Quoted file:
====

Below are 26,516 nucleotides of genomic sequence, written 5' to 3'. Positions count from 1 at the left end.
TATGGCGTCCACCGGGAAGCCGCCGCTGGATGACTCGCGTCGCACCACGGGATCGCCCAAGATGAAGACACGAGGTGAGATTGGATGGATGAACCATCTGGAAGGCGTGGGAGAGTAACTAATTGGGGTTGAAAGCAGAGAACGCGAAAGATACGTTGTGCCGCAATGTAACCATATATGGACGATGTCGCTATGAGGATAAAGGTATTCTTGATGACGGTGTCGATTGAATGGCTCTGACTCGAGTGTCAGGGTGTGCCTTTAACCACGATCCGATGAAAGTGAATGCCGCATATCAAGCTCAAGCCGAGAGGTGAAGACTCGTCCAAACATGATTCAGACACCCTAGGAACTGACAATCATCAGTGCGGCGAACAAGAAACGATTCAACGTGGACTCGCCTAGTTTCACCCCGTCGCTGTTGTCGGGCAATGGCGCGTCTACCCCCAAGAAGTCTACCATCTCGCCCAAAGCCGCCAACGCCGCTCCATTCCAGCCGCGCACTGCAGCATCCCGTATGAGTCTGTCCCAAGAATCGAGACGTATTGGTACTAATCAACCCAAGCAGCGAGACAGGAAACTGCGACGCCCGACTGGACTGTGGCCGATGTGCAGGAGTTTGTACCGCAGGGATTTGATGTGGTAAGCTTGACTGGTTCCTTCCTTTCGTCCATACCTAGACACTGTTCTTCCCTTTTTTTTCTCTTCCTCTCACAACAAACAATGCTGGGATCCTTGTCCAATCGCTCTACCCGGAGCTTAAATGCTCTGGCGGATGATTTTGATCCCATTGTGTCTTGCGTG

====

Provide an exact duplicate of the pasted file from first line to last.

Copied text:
Below are 26,516 nucleotides of genomic sequence, written 5' to 3'. Positions count from 1 at the left end.
TATGGCGTCCACCGGGAAGCCGCCGCTGGATGACTCGCGTCGCACCACGGGATCGCCCAAGATGAAGACACGAGGTGAGATTGGATGGATGAACCATCTGGAAGGCGTGGGAGAGTAACTAATTGGGGTTGAAAGCAGAGAACGCGAAAGATACGTTGTGCCGCAATGTAACCATATATGGACGATGTCGCTATGAGGATAAAGGTATTCTTGATGACGGTGTCGATTGAATGGCTCTGACTCGAGTGTCAGGGTGTGCCTTTAACCACGATCCGATGAAAGTGAATGCCGCATATCAAGCTCAAGCCGAGAGGTGAAGACTCGTCCAAACATGATTCAGACACCCTAGGAACTGACAATCATCAGTGCGGCGAACAAGAAACGATTCAACGTGGACTCGCCTAGTTTCACCCCGTCGCTGTTGTCGGGCAATGGCGCGTCTACCCCCAAGAAGTCTACCATCTCGCCCAAAGCCGCCAACGCCGCTCCATTCCAGCCGCGCACTGCAGCATCCCGTATGAGTCTGTCCCAAGAATCGAGACGTATTGGTACTAATCAACCCAAGCAGCGAGACAGGAAACTGCGACGCCCGACTGGACTGTGGCCGATGTGCAGGAGTTTGTACCGCAGGGATTTGATGTGGTAAGCTTGACTGGTTCCTTCCTTTCGTCCATACCTAGACACTGTTCTTCCCTTTTTTTTCTCTTCCTCTCACAACAAACAATGCTGGGATCCTTGTCCAATCGCTCTACCCGGAGCTTAAATGCTCTGGCGGATGATTTTGATCCCATTGTGTCTTGCGTG